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Who Are You Calling a Widow?

 

In 2010, my husband, Sergeant Edward Bolen, died in combat in Afghanistan when I was just 25 years old. My story is more than a tale of the emotional imprisonment of grief and the devastating price of lost innocence. It is a testament to rebuilding a broken life, and a message of hope for those who are as lost as I once was.

 

My tale is not an easy one. From the moment the two soldiers arrived at my door, to the struggles of the following months and years, I share frankly about the raw pain of losing not only my husband but myself. I learned the hard way that if given the chance, grief takes and takes until you become little more than the labels cast upon you. I wasn’t Andrea anymore. I was “the Widow,” “The Surviving Spouse,” “The Broken Woman.”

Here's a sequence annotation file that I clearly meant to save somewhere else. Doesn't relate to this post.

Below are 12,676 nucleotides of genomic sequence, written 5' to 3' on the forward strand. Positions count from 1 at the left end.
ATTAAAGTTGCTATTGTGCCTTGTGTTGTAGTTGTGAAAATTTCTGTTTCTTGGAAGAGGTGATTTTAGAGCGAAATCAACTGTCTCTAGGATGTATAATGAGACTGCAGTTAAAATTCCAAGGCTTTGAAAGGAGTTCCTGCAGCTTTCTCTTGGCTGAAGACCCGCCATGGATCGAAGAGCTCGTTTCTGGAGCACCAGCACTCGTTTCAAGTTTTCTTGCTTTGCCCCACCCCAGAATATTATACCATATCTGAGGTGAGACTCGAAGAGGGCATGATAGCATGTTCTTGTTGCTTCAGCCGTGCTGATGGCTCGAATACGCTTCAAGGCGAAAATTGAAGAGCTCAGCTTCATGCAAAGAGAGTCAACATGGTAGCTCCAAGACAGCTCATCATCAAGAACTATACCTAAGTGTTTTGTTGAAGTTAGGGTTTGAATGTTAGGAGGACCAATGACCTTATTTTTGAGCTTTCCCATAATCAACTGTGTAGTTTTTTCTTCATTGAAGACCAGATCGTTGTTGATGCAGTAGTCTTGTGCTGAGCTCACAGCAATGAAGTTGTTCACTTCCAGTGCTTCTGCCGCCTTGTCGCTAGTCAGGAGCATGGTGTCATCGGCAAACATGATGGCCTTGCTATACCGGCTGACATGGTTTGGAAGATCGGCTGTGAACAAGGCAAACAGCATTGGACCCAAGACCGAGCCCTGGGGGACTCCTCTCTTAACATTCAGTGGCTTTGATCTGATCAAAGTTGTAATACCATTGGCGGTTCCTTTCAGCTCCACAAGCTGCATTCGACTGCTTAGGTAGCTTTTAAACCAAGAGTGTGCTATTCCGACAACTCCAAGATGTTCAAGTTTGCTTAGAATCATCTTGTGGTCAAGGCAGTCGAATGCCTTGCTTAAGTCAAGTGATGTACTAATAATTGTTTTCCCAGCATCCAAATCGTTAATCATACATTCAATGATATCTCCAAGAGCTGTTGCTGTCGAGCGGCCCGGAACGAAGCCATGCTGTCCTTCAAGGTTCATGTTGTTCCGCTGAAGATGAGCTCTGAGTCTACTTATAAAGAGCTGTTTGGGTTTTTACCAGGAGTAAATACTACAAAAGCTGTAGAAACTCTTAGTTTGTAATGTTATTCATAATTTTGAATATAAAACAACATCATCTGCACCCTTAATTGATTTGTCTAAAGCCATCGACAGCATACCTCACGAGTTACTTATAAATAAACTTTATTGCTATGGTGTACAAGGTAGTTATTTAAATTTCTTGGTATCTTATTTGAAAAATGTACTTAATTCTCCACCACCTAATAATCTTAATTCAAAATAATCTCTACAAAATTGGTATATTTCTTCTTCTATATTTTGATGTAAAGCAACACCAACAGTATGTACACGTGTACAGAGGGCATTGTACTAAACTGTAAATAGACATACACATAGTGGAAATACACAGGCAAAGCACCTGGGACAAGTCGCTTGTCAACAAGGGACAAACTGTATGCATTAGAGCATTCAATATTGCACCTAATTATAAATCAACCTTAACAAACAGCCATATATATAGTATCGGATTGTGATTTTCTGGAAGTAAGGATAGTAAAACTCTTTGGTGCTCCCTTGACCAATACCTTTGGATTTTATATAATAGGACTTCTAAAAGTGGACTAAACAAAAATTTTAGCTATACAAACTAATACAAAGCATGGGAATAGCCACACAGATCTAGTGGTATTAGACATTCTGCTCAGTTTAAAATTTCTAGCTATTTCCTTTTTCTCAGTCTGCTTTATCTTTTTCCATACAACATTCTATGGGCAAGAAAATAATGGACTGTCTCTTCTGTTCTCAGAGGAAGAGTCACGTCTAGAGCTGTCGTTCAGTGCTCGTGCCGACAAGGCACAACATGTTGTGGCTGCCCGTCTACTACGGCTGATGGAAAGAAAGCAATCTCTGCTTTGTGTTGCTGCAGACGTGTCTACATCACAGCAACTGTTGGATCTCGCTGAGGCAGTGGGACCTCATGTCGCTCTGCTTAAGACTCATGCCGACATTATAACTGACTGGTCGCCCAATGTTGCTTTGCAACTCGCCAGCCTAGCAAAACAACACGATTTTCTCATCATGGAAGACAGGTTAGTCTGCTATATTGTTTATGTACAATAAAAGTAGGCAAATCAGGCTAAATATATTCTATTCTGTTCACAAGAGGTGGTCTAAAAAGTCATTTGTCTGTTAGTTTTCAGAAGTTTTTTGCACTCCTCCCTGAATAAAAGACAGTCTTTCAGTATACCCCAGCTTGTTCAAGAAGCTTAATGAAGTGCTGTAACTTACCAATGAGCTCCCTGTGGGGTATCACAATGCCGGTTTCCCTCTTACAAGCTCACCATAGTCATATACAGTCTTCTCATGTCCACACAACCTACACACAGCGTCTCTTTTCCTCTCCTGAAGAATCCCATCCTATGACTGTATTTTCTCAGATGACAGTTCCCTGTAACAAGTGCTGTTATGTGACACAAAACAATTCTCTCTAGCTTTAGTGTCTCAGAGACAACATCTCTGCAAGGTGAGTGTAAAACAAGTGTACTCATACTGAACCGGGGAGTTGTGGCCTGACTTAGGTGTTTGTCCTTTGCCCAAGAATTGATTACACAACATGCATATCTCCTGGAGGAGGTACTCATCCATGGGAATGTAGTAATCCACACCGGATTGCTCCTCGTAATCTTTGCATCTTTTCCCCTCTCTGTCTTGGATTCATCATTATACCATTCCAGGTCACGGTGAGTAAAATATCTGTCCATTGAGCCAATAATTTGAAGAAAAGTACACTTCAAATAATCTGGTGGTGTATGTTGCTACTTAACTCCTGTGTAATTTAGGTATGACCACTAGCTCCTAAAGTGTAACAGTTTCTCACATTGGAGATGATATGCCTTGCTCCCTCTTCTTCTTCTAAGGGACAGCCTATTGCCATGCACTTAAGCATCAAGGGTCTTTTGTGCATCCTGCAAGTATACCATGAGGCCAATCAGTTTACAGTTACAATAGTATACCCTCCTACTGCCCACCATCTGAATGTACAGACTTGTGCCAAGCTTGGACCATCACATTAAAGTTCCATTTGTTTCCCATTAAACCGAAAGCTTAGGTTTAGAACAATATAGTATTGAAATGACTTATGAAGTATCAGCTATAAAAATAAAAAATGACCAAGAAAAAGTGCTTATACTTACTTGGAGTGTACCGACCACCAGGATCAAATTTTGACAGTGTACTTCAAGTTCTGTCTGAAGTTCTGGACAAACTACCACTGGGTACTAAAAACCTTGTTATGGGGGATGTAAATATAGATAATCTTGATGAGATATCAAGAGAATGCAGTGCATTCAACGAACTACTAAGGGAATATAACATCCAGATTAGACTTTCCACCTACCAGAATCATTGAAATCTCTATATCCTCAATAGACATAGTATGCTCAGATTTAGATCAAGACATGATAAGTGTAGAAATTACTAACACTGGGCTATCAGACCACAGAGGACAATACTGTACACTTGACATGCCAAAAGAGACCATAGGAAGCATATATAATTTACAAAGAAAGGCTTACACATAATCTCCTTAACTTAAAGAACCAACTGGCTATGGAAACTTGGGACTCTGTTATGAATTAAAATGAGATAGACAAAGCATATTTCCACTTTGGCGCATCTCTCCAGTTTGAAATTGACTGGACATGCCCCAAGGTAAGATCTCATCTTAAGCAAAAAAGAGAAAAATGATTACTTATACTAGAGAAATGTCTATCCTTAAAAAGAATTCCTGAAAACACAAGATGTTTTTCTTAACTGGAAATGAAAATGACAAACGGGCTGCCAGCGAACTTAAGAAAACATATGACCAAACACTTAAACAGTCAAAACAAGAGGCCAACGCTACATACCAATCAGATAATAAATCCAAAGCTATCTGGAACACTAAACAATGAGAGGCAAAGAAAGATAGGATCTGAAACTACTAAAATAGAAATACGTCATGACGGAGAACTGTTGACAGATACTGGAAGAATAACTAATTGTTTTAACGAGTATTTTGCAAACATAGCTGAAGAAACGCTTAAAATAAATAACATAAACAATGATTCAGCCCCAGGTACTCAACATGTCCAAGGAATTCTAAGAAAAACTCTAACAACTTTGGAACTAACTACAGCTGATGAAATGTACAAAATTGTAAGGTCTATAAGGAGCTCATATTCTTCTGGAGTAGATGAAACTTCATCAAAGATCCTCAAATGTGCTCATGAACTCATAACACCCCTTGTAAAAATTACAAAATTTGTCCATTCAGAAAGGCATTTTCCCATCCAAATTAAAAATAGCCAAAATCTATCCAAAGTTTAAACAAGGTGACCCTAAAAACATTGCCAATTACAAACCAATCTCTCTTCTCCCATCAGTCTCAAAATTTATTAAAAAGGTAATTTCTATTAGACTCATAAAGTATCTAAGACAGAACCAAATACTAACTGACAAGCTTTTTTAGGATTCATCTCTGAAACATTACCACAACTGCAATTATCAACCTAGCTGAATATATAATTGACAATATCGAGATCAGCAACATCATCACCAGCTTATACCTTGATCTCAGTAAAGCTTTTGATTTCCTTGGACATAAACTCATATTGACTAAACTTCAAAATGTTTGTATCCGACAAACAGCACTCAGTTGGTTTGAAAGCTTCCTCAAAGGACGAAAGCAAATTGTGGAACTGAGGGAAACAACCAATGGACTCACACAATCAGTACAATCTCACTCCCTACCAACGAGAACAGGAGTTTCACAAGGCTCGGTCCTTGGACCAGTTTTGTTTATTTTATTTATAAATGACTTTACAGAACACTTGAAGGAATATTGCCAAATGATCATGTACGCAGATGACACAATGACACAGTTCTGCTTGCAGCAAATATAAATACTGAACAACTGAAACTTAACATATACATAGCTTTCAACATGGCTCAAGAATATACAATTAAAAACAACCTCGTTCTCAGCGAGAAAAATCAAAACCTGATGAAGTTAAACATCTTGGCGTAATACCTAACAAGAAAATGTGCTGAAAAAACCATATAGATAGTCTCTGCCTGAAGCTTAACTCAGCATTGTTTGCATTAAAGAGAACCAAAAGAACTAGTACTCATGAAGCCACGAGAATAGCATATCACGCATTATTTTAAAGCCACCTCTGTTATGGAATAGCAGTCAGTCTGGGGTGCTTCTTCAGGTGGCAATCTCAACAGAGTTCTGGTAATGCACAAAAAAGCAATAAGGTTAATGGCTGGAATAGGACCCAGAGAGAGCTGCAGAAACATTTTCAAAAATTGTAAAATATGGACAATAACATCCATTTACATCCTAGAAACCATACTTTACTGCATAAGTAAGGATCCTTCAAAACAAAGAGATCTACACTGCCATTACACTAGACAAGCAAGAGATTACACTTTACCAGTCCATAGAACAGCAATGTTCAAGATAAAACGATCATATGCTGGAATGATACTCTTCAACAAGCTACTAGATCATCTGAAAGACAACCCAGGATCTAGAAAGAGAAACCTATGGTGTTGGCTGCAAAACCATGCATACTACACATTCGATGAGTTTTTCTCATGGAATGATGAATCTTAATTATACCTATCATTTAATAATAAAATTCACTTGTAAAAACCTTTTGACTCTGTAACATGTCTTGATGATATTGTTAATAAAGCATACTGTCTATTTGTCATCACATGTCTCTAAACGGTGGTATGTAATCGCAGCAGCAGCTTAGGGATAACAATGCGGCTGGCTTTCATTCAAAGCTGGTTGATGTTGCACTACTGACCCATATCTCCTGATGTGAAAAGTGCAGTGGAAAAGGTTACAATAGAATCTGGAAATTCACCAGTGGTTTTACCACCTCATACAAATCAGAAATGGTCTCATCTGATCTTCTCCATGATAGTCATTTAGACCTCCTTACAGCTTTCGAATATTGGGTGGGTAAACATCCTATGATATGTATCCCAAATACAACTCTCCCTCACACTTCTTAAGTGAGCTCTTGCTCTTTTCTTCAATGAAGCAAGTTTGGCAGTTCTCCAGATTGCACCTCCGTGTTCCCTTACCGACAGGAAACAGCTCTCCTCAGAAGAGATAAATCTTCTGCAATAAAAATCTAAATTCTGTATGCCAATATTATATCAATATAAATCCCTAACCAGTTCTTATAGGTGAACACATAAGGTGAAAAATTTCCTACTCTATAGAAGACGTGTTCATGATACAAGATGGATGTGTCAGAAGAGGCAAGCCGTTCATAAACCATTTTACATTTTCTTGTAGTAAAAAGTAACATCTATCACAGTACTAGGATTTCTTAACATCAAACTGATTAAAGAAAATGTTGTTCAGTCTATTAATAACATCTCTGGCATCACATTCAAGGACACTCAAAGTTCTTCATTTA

Many people know loss, and everyone grieves differently. I rebelled against the spotlight that being a military widow brought. On a daily basis, I was subject to insensitive, prying questions and unwanted attention. In the aftermath of my husband’s death, I also faced crippling bouts of depression, social anxiety, and rage. Sometimes, though, what is broken can be fashioned into something new. With the support of family and friends, I found again what I had lost. I found healing, acceptance, and love, and discovered my own enduring well of strength.